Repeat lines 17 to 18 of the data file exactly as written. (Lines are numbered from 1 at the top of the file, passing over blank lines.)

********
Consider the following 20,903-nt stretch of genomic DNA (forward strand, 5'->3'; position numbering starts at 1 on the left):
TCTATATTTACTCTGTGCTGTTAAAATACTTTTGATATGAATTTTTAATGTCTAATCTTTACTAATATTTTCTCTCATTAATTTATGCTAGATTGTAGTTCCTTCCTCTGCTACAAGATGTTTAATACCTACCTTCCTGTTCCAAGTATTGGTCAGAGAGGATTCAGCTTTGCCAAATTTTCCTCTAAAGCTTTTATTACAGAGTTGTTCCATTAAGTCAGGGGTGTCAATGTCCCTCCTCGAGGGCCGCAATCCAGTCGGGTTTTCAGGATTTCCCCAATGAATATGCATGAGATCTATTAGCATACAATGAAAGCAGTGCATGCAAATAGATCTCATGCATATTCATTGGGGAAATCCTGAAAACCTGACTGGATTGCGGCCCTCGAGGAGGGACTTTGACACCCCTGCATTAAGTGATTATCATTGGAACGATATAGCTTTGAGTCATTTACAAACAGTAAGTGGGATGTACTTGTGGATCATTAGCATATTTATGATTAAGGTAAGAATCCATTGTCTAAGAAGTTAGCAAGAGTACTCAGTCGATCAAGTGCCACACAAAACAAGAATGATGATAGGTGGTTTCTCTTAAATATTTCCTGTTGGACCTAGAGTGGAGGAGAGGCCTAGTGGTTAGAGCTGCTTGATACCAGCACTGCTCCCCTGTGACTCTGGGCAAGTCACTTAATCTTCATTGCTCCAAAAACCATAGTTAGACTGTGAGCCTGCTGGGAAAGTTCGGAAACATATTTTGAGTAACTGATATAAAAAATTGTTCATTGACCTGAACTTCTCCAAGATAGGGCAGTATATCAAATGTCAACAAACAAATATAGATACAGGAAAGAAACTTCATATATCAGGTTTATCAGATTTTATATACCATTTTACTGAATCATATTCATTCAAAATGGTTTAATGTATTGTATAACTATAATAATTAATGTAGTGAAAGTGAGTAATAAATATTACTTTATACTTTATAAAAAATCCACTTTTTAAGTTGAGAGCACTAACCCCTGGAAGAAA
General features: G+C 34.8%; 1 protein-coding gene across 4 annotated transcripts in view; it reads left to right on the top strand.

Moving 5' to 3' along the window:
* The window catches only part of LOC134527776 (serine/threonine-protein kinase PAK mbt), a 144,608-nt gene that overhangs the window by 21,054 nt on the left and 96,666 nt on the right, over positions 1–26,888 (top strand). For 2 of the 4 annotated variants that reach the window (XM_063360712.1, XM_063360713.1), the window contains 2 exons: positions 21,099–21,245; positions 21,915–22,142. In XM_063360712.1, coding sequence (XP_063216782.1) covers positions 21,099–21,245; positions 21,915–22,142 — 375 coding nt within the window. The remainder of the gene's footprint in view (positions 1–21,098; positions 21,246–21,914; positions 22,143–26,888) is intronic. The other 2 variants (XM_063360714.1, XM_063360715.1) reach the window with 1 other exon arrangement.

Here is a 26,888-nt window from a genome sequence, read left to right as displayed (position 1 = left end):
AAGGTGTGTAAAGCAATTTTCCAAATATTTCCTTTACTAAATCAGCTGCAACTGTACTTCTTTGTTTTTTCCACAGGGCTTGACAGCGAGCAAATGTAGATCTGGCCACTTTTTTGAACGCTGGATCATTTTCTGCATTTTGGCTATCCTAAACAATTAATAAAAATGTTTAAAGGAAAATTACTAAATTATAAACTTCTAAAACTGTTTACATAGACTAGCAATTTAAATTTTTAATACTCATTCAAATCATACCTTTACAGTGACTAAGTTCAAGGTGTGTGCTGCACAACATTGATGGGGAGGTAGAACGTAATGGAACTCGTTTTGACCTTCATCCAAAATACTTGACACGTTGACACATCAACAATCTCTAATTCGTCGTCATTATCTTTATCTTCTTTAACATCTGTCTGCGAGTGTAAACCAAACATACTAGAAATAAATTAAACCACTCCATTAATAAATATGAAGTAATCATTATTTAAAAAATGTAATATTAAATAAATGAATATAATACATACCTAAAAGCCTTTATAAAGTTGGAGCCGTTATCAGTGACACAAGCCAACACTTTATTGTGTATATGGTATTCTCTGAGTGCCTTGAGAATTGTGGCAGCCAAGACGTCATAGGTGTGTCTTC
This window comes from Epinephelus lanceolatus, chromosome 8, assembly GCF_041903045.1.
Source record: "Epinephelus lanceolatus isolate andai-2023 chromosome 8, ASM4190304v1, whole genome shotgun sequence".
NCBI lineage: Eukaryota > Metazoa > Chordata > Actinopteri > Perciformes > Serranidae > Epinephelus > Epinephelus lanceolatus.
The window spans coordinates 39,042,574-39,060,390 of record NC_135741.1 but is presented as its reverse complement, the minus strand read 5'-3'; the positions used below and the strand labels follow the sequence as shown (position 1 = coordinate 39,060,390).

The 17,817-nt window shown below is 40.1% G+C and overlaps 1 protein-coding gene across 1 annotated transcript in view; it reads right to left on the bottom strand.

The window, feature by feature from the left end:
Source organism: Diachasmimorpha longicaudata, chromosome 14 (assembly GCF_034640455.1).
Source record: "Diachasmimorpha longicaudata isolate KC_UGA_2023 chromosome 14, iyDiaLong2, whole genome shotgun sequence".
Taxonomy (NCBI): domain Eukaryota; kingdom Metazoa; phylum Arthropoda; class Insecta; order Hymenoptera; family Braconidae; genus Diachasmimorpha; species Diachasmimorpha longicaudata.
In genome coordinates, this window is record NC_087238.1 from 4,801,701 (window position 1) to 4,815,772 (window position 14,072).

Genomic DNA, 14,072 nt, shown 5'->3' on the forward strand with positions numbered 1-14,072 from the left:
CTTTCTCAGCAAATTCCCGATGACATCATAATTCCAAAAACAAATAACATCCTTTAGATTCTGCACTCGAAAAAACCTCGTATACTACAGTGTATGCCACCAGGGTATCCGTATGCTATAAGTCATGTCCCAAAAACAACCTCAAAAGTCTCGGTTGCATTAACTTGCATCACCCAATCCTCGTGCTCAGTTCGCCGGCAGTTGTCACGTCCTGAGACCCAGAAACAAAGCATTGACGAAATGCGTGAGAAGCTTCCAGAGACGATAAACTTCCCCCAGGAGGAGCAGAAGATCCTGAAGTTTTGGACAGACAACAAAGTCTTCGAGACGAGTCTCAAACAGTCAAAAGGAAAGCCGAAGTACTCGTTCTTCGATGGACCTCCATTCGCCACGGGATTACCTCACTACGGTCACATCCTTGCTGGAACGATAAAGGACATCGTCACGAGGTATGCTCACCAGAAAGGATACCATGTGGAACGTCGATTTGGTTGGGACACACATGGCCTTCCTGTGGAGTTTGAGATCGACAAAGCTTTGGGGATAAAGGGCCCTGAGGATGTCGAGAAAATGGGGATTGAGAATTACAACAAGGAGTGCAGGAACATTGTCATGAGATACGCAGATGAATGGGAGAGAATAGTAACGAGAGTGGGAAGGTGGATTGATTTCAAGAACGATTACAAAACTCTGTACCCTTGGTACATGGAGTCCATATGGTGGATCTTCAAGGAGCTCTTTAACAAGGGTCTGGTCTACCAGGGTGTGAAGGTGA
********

In genome coordinates, this window is record NC_087238.1 from 4,801,701 (window position 1) to 4,815,772 (window position 14,072).

Genomic DNA, 14,072 nt, shown 5'->3' on the forward strand with positions numbered 1-14,072 from the left: